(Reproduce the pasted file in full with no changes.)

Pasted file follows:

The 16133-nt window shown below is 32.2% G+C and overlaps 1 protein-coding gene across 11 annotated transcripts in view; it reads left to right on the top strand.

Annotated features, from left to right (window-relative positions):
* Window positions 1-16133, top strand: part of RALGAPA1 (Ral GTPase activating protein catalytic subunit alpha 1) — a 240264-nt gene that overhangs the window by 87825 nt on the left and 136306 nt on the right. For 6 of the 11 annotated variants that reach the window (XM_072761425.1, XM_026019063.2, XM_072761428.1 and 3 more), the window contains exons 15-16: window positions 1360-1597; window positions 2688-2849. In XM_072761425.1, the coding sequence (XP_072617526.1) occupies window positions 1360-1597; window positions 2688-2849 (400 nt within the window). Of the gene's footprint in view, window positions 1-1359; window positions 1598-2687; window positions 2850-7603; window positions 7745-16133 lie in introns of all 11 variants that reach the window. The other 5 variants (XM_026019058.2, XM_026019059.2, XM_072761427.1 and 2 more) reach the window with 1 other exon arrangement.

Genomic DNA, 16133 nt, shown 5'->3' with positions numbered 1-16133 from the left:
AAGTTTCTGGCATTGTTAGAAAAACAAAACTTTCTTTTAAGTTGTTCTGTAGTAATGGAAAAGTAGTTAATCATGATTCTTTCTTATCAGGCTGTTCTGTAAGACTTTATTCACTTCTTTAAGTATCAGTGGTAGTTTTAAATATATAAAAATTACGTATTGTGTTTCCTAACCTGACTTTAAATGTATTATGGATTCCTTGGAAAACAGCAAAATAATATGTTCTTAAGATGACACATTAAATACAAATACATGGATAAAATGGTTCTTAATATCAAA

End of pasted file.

The 16133-nt window shown below is 32.2% G+C and overlaps 1 protein-coding gene across 11 annotated transcripts in view; it reads left to right on the top strand.

Annotated features, from left to right (window-relative positions):
* Window positions 1-16133, top strand: part of RALGAPA1 (Ral GTPase activating protein catalytic subunit alpha 1) — a 240264-nt gene that overhangs the window by 87825 nt on the left and 136306 nt on the right. For 6 of the 11 annotated variants that reach the window (XM_072761425.1, XM_026019063.2, XM_072761428.1 and 3 more), the window contains exons 15-16: window positions 1360-1597; window positions 2688-2849. In XM_072761425.1, the coding sequence (XP_072617526.1) occupies window positions 1360-1597; window positions 2688-2849 (400 nt within the window). Of the gene's footprint in view, window positions 1-1359; window positions 1598-2687; window positions 2850-7603; window positions 7745-16133 lie in introns of all 11 variants that reach the window. The other 5 variants (XM_026019058.2, XM_026019059.2, XM_072761427.1 and 2 more) reach the window with 1 other exon arrangement.

Genomic DNA, 16133 nt, shown 5'->3' with positions numbered 1-16133 from the left:
AAGTTTCTGGCATTGTTAGAAAAACAAAACTTTCTTTTAAGTTGTTCTGTAGTAATGGAAAAGTAGTTAATCATGATTCTTTCTTATCAGGCTGTTCTGTAAGACTTTATTCACTTCTTTAAGTATCAGTGGTAGTTTTAAATATATAAAAATTACGTATTGTGTTTCCTAACCTGACTTTAAATGTATTATGGATTCCTTGGAAAACAGCAAAATAATATGTTCTTAAGATGACACATTAAATACAAATACATGGATAAAATGGTTCTTAATATCAAA